Series Finale: Speaking of great shows no one saw, Life on Mars is dead at 17 episodes— which is actually one more than the original British series ran, and nobody cried over that (the Brits are far better at TV brevity). The story of 2008 New York City cop Sam Tyler (Jason O’Mara) who gets hit by a car and transported back to 1973—either dimensionally or through comatose hallucination—and begins work for a much different and much hairier (I’ll say it again: Michael Imperioli’s mustache deserves an Emmy) NYPD, solving crimes old-school while trying to figure out his own cosmic conundrum, couldn’t run for years. Sure, Life on Mars’ immaculate attention to period look and sound (this is the most American airplay Mott the Hoople has ever enjoyed, the real ’70s included), as well as its deft blend of humor and pathos, will be missed, but it’s best to let go now. In the finale, Sam finds a possible way back to the present, but will he take it? Or stay in ’73 with his new crew and budding love interest Annie (Gretchen Mol)? Gotta say, a world pre-American Karaoke Monkey and ironic mustaches is pretty appealing …
Series Debut: Any similarities to previous flop ABC comedy Notes From the Underbelly are purely coincidental—as long as you ignore an appearance by Notes costar Rachel Harris (snarky, blond, glasses; same character here), the use of children as suburban accessories/annoyances, and the overall air of midseason doom. Upside: In the Motherhood stars Cheryl Hines (Curb Your Enthusiasm), Megan Mullally (Will & Grace) and Jessica St. Clair (Best Week Ever) are all skilled comic actresses who have an immediate, easy chemistry and wring funny from the lamest modern-mom script turns. Downside: there are waaay too many lame modern-mom script turns. Don’t get attached.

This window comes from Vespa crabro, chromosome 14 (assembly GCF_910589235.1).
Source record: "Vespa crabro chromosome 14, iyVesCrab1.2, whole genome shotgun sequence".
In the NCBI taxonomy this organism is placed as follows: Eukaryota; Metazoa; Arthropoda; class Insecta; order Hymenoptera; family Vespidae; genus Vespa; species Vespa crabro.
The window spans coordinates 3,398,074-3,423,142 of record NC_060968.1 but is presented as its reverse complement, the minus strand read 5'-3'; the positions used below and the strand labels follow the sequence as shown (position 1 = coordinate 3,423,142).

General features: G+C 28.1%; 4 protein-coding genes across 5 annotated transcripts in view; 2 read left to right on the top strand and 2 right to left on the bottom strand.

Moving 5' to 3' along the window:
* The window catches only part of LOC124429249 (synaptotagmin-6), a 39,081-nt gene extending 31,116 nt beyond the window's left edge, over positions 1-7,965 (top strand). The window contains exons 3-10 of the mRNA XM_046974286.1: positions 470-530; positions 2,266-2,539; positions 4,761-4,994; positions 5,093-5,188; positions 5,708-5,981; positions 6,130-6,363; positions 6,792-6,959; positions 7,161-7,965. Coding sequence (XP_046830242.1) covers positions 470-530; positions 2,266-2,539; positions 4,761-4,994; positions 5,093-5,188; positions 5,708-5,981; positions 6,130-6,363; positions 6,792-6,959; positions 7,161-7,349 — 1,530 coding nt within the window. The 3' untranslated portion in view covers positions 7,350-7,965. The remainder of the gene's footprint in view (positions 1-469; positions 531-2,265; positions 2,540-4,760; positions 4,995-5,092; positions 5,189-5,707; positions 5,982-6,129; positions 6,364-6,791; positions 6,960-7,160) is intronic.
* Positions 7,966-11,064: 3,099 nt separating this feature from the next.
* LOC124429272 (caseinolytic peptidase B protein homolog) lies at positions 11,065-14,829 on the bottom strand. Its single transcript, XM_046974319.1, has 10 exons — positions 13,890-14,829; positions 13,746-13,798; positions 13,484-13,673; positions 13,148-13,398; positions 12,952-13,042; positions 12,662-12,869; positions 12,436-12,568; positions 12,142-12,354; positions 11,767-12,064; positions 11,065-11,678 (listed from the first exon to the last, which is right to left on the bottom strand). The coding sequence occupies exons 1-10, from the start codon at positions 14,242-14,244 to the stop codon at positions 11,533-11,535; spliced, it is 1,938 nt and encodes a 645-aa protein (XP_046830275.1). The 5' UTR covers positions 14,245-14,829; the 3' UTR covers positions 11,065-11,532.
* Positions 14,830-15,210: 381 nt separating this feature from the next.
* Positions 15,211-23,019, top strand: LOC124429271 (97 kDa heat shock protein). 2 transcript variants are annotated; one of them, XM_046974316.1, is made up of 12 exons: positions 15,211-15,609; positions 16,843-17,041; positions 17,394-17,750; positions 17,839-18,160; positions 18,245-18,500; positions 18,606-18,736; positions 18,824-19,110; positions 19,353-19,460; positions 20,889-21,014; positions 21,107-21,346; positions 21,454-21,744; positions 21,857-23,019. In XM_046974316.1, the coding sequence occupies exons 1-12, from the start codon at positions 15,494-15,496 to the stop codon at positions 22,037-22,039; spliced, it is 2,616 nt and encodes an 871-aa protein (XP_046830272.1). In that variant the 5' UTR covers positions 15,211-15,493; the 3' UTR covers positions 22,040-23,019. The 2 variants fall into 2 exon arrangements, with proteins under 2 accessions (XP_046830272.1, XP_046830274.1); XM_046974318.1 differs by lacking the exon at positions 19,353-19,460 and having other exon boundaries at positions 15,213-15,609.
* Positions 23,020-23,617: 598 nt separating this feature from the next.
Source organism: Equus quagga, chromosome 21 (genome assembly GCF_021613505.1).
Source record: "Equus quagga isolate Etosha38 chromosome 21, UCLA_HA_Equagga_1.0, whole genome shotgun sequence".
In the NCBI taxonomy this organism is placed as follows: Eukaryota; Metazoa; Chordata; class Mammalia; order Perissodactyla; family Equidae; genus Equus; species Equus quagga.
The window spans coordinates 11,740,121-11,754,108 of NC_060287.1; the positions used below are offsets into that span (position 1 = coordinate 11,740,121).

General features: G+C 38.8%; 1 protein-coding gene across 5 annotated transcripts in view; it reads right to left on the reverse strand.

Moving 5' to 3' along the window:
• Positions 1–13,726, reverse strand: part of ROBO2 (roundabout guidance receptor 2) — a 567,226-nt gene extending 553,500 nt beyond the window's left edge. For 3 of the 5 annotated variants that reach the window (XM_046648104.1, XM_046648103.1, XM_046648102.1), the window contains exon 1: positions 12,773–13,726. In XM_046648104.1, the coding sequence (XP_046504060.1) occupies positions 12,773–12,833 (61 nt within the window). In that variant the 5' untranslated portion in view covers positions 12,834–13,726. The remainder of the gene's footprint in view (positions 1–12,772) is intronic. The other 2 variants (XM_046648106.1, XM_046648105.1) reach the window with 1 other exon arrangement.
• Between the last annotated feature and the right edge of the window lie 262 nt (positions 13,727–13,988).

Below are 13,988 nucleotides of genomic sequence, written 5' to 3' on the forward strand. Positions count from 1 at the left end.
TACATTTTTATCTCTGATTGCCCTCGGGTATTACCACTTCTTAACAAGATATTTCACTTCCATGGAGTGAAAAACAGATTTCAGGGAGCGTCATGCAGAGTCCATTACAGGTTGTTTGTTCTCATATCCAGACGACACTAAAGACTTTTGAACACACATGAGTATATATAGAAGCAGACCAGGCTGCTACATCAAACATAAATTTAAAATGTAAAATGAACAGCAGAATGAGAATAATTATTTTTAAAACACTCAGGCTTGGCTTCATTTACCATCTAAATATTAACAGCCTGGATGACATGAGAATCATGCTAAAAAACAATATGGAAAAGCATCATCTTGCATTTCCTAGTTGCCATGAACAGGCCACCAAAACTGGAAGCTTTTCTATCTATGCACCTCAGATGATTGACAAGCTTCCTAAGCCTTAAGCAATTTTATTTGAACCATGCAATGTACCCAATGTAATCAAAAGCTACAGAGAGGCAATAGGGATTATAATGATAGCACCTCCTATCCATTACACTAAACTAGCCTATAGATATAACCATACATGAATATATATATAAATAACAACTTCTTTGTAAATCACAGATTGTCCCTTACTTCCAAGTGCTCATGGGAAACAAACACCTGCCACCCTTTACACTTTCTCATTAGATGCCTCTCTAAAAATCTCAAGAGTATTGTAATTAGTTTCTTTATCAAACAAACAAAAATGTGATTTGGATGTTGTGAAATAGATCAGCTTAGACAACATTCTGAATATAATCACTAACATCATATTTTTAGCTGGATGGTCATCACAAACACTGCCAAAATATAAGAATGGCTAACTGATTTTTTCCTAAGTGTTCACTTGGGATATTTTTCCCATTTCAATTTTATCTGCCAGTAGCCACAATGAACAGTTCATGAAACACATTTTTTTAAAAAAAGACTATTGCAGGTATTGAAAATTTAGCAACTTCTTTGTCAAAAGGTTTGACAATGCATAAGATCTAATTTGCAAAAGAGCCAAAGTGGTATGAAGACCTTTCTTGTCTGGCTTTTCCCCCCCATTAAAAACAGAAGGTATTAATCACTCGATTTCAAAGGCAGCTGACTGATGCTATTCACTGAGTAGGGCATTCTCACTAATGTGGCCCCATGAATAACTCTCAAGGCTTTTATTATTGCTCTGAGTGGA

Season Finale: American TV lost its adult soap-opera mojo in the ’80s; British TV found it in the ’00s: Footballers’ Wives, Hotel Babylon, Manchild, the Gordon Ramsey oeuvre—all so deliciously over-the-top. Mistresses is a worthy new entry, the story of four female friends, each involved in their own illicit affairs for their own reasons, few of which would make any sense to proper Americans. I would hope readers of The Only TV Column That Matters™ aren’t proper Americans—catch up ondemand or online now.
Season Premiere: The Aqua Teens find a genie at the dump, who then turns them invisible. After they accidentally kill said genie, Master Shake and a miniature Carl covertly videotape women in the bathroom, which of course leads to Carl being eaten alive by ants. Just as it was foretold in the Bible … and last year’s Vol. 6 DVD set.
Series Debut: In 1998, future Veronica Mars creator Rob Thomas made a snappy little series for ABC called Cupid, about the mythological matchmaker (played by Jeremy Piven) banished to Earth by Zeus until he can connect 100 couples sans mystical powers—or at least that’s the story he told his psychologist (Paula Marshall). Flirtatious dramedy and quick cancellation ensued. Now Thomas is remaking Cupid with different actors and the recent stench of The CW’s similar (and similarly canceled) Valentine hanging low. Doesn’t help that the 2.0 version fails to match the charm of the original, but so what? No one saw it!
Listen to Bill Mondays at 8 a.m. on X96’s Radio From Hell.